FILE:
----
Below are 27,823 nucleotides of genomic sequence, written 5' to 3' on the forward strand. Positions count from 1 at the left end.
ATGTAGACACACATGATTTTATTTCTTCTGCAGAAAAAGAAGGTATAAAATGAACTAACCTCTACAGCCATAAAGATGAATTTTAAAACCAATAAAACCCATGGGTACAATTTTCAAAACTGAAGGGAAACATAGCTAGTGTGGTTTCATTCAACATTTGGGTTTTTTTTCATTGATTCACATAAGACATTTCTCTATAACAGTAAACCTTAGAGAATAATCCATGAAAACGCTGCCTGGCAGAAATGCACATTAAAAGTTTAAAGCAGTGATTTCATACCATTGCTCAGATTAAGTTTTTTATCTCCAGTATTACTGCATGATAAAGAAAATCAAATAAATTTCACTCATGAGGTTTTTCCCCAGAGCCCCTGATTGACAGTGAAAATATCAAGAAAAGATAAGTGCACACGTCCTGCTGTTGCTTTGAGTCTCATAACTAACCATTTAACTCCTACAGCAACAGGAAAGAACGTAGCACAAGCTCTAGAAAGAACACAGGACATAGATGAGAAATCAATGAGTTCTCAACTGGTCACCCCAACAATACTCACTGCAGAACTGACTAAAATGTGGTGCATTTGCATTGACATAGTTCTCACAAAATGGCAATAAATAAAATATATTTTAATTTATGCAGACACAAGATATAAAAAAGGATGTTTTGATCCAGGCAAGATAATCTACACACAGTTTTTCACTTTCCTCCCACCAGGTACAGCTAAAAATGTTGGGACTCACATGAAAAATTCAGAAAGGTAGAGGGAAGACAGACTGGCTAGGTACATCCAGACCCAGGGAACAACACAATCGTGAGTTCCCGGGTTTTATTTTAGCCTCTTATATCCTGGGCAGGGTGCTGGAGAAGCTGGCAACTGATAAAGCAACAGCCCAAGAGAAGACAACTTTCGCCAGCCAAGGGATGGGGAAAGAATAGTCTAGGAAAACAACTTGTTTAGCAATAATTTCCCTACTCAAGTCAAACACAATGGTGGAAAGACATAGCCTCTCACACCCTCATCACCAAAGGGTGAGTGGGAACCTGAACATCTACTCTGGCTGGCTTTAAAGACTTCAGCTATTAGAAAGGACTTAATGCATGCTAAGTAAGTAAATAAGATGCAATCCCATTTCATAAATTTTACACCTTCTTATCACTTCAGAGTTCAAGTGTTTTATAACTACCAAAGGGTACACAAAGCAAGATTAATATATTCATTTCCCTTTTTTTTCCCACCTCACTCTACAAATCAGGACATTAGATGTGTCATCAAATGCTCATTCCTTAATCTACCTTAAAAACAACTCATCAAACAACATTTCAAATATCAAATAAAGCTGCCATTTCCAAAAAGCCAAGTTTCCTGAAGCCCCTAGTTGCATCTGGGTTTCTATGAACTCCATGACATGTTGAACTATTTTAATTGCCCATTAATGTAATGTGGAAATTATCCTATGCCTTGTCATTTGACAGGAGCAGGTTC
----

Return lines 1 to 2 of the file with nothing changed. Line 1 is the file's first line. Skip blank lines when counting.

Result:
Below are 27,823 nucleotides of genomic sequence, written 5' to 3' on the forward strand. Positions count from 1 at the left end.
ATGTAGACACACATGATTTTATTTCTTCTGCAGAAAAAGAAGGTATAAAATGAACTAACCTCTACAGCCATAAAGATGAATTTTAAAACCAATAAAACCCATGGGTACAATTTTCAAAACTGAAGGGAAACATAGCTAGTGTGGTTTCATTCAACATTTGGGTTTTTTTTCATTGATTCACATAAGACATTTCTCTATAACAGTAAACCTTAGAGAATAATCCATGAAAACGCTGCCTGGCAGAAATGCACATTAAAAGTTTAAAGCAGTGATTTCATACCATTGCTCAGATTAAGTTTTTTATCTCCAGTATTACTGCATGATAAAGAAAATCAAATAAATTTCACTCATGAGGTTTTTCCCCAGAGCCCCTGATTGACAGTGAAAATATCAAGAAAAGATAAGTGCACACGTCCTGCTGTTGCTTTGAGTCTCATAACTAACCATTTAACTCCTACAGCAACAGGAAAGAACGTAGCACAAGCTCTAGAAAGAACACAGGACATAGATGAGAAATCAATGAGTTCTCAACTGGTCACCCCAACAATACTCACTGCAGAACTGACTAAAATGTGGTGCATTTGCATTGACATAGTTCTCACAAAATGGCAATAAATAAAATATATTTTAATTTATGCAGACACAAGATATAAAAAAGGATGTTTTGATCCAGGCAAGATAATCTACACACAGTTTTTCACTTTCCTCCCACCAGGTACAGCTAAAAATGTTGGGACTCACATGAAAAATTCAGAAAGGTAGAGGGAAGACAGACTGGCTAGGTACATCCAGACCCAGGGAACAACACAATCGTGAGTTCCCGGGTTTTATTTTAGCCTCTTATATCCTGGGCAGGGTGCTGGAGAAGCTGGCAACTGATAAAGCAACAGCCCAAGAGAAGACAACTTTCGCCAGCCAAGGGATGGGGAAAGAATAGTCTAGGAAAACAACTTGTTTAGCAATAATTTCCCTACTCAAGTCAAACACAATGGTGGAAAGACATAGCCTCTCACACCCTCATCACCAAAGGGTGAGTGGGAACCTGAACATCTACTCTGGCTGGCTTTAAAGACTTCAGCTATTAGAAAGGACTTAATGCATGCTAAGTAAGTAAATAAGATGCAATCCCATTTCATAAATTTTACACCTTCTTATCACTTCAGAGTTCAAGTGTTTTATAACTACCAAAGGGTACACAAAGCAAGATTAATATATTCATTTCCCTTTTTTTTCCCACCTCACTCTACAAATCAGGACATTAGATGTGTCATCAAATGCTCATTCCTTAATCTACCTTAAAAACAACTCATCAAACAACATTTCAAATATCAAATAAAGCTGCCATTTCCAAAAAGCCAAGTTTCCTGAAGCCCCTAGTTGCATCTGGGTTTCTATGAACTCCATGACATGTTGAACTATTTTAATTGCCCATTAATGTAATGTGGAAATTATCCTATGCCTTGTCATTTGACAGGAGCAGGTTC